Nothing brings on the cold sweats like an official letter from the Government; particularly the IRS. Like being pulled over by the police while driving, thoughts of everything you have ever done (or may have done) wrong begin to flood your mind. There are two different classes of IRS Audits: Correspondence Audits & Desk Audits.
A Correspondence Audit is by far the most common type of audit the IRS issues to Taxpayers. These are generally the lowest level of an audit and usually involve small amounts of money. Verification of income & expenses are done almost completely by Mail or Fax and you may never even speak to your auditor. Conversely, A Desk Audit–or Office Audit–is when the IRS directs a taxpayer to an IRS office for an in-person interview. These generally involve larger amounts of money.
Regardless of what type of Audit a taxpayer receives, thoughts of asset seizures and/or jail time are common worries. However, being locked up or having your bank account seized are very rare. Usually, the punishment is simply the difference in tax calculated in the IRS’ favor, accompanied by a late payment penalty and interest. If a taxpayer can’t pay the penalties and taxes immediately, the IRS will usually accept a payment plan; as long as payments are made there is no need to worry that bank accounts will be raided or assets liquidated. Nevertheless, the stress and burden of the taxpayer to produce the documentation if very real. If fact, the Taxpayer Advocate wrote that Correspondence audits are not necessarily less work for the taxpayer. While there is no sure fire way to eliminate your chances to being audited (the IRS & States issue many random audits a year), there are many Red Flags a taxpayer can avoid to reduce their chances of being audited:
1. Not Reporting All Of Your Income: The IRS cross checks your income sources with 1099s and W-2s. If your income has dropped, that may be a red flag. Do not under report your income, no matter how tempting. If you have some self-employed income, report it and then use every deduction or write off you can find.
2. Claiming Large Charitable Deductions: The IRS calculated what the average donation is for a person in your income bracket. So if indeed you made a large donation last year be sure to have proper documentation. A cancelled check will do if the amount is under $250. Over that amount, you will need a letter from the charity.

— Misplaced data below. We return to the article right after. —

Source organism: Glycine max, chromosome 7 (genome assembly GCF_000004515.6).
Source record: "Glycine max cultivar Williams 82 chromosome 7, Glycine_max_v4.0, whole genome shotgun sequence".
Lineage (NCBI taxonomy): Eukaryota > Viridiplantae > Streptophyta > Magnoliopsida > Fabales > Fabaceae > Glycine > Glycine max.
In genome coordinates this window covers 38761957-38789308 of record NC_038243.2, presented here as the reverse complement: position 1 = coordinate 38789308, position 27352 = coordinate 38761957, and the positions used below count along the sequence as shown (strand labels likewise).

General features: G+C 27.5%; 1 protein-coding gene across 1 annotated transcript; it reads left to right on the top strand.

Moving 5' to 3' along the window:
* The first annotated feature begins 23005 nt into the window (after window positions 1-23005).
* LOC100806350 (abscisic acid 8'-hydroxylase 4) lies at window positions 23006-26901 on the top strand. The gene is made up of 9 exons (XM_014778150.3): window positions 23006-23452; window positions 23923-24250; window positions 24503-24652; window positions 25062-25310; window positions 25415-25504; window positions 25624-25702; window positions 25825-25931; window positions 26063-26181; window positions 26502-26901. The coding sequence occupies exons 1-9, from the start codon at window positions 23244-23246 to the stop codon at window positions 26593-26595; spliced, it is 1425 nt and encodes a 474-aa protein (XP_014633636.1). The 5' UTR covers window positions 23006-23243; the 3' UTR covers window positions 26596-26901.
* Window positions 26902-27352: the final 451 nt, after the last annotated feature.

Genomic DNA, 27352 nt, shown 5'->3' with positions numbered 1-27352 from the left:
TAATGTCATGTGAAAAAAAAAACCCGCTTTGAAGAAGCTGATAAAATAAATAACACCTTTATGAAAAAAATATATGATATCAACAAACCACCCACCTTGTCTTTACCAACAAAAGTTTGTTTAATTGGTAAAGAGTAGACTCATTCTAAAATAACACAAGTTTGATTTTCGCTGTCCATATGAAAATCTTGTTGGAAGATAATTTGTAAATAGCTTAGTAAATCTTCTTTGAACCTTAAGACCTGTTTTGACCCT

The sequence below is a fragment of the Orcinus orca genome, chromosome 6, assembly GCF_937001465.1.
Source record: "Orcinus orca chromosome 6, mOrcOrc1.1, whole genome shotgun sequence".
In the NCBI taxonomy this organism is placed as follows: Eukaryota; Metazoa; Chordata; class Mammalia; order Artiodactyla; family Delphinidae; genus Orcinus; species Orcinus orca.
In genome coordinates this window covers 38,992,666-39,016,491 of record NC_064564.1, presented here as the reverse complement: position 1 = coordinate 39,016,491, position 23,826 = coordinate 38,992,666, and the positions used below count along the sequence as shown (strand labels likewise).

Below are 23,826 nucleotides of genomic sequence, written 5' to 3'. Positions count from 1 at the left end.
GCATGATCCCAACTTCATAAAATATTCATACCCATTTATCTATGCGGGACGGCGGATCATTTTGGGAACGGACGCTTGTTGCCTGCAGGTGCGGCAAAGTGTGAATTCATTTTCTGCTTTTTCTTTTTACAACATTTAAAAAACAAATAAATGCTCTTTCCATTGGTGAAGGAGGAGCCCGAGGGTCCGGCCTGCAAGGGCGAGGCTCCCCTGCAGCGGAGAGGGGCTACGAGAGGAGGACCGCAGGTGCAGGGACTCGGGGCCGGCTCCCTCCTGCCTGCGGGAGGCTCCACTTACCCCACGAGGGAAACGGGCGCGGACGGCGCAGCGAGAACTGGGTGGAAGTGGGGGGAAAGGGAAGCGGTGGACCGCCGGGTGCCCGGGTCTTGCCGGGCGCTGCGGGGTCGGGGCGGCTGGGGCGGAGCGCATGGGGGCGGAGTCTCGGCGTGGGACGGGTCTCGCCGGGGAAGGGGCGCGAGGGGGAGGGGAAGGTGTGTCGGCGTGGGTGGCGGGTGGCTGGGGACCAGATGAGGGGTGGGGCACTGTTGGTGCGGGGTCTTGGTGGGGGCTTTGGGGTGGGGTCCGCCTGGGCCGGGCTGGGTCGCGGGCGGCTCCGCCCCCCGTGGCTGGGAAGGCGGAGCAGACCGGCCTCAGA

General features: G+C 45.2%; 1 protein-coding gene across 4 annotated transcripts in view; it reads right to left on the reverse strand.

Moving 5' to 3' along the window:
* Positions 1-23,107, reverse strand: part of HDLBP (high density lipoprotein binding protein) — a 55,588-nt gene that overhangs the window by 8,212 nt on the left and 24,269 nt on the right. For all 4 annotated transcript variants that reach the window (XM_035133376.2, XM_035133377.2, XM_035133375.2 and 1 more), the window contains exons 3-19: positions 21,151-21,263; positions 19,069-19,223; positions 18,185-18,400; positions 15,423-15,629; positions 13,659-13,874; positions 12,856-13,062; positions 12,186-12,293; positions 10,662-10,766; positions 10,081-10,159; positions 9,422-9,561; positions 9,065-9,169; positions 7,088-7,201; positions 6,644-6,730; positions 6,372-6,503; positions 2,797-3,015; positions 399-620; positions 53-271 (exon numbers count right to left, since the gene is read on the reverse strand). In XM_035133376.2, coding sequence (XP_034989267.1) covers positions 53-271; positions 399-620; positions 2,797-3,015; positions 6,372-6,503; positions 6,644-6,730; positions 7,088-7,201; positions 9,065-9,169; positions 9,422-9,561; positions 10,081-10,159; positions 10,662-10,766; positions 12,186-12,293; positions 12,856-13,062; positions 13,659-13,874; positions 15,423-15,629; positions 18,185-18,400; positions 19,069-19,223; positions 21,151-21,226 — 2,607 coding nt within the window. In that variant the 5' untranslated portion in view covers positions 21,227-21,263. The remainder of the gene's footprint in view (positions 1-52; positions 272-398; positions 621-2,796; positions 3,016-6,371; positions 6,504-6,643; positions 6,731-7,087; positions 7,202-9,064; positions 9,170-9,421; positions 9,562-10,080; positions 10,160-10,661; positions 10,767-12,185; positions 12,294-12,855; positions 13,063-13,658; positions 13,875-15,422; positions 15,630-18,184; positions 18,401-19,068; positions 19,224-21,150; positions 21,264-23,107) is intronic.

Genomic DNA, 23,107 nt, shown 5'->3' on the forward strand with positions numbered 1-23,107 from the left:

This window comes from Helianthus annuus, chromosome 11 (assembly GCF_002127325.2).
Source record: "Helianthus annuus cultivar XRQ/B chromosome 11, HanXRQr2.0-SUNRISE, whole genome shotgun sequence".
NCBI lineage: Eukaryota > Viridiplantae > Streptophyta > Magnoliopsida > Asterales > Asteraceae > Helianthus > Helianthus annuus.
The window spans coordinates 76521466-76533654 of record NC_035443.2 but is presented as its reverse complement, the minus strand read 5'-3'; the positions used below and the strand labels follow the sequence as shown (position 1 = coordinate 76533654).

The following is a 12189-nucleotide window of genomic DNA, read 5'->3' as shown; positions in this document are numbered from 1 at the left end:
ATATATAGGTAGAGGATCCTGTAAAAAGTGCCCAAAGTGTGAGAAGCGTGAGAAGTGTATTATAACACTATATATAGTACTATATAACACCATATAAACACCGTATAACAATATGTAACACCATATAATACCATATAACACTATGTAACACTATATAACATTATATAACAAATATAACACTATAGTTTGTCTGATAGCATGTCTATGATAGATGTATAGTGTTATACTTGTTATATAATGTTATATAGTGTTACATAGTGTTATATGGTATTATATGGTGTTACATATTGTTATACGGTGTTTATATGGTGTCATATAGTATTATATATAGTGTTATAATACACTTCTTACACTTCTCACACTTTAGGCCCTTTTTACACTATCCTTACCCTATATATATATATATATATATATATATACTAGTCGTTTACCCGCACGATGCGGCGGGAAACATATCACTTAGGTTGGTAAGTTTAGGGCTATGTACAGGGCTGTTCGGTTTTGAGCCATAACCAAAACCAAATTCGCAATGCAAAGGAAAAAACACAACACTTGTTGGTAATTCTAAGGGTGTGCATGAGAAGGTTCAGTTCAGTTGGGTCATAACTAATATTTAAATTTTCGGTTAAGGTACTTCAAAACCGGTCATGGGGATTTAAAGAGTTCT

3. Earning A Bunch Of Money: Over $100,000. You are 5 times more likely to be audited if you make the big bucks so be sure to document all of your deductions and income.
4. Taking Higher Than The Average Deductions: If the deductions on your return are disproportionately large compared to your income, the IRS audit formulas will go “tilt”. So if you have large medical deductions be sure you can prove them if need be.
5. Home Office Deduction: The IRS is always interested in this deduction, because history has shown that many people who claim a home office should not. If you work out of your bedroom or dining room, the deduction may be invalid.
6. Business Meals, Travel And Entertainment: Schedule C is filled with tax deductions for the self-employed individual. And the IRS has figured out that often some self-employed individuals tend to claim excessive deductions. They then make the assumption that all such individuals may cheat so Schedule C will get a review.
7. Claiming 100% Use Of Your Car For Business: If you are self-employed and use your car for business be honest with how much you actually use the car for business. Keep very good records of the miles you drive. I know it’s a nuisance, but necessary.
8. Cash Businesses: If you have a cash-intensive business like an antique shop, junk shop, car wash, a bar, a hair salon, or a restaurant you are probably on the IRS’ short list! Whenever a lot of cash is involved, the assumption is someone is slipping some under the table!
9. Large Cash Transactions: The IRS requires reports to be filed for cash transactions in excess of $10,000 involving banks, casinos, car dealers and other businesses.
10. Math Errors: If you do your tax return in long hand, check your math and be sure to sign the return and put in the correct social security numbers. A sloppy return can trigger an audit.
Doing a tax return yourself is almost never a good idea. Having a professional with many years of experience preparing tax returns can help reduce your chances of being audited even more by avoiding common errors do-it-yourselfers make. If you’d like more information about how R&G Brenner can help you, please contact us here.
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